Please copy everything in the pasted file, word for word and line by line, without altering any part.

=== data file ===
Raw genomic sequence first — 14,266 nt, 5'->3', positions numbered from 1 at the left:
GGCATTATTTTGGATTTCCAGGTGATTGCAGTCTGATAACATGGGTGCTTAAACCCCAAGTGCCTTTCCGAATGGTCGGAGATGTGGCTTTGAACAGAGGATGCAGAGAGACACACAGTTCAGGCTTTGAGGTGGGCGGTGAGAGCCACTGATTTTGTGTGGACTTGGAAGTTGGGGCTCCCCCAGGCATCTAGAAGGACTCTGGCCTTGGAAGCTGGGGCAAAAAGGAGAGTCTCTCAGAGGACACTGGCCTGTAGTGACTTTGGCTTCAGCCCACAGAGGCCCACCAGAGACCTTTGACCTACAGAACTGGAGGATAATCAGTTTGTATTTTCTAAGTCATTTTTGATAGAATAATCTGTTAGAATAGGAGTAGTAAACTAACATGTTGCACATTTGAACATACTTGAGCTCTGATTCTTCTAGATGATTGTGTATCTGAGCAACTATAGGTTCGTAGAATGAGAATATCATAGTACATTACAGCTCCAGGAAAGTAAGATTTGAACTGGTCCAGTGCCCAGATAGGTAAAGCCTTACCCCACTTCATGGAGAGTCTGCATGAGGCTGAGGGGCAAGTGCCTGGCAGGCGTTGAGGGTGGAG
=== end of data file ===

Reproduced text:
Raw genomic sequence first — 14,266 nt, 5'->3', positions numbered from 1 at the left:
GGCATTATTTTGGATTTCCAGGTGATTGCAGTCTGATAACATGGGTGCTTAAACCCCAAGTGCCTTTCCGAATGGTCGGAGATGTGGCTTTGAACAGAGGATGCAGAGAGACACACAGTTCAGGCTTTGAGGTGGGCGGTGAGAGCCACTGATTTTGTGTGGACTTGGAAGTTGGGGCTCCCCCAGGCATCTAGAAGGACTCTGGCCTTGGAAGCTGGGGCAAAAAGGAGAGTCTCTCAGAGGACACTGGCCTGTAGTGACTTTGGCTTCAGCCCACAGAGGCCCACCAGAGACCTTTGACCTACAGAACTGGAGGATAATCAGTTTGTATTTTCTAAGTCATTTTTGATAGAATAATCTGTTAGAATAGGAGTAGTAAACTAACATGTTGCACATTTGAACATACTTGAGCTCTGATTCTTCTAGATGATTGTGTATCTGAGCAACTATAGGTTCGTAGAATGAGAATATCATAGTACATTACAGCTCCAGGAAAGTAAGATTTGAACTGGTCCAGTGCCCAGATAGGTAAAGCCTTACCCCACTTCATGGAGAGTCTGCATGAGGCTGAGGGGCAAGTGCCTGGCAGGCGTTGAGGGTGGAG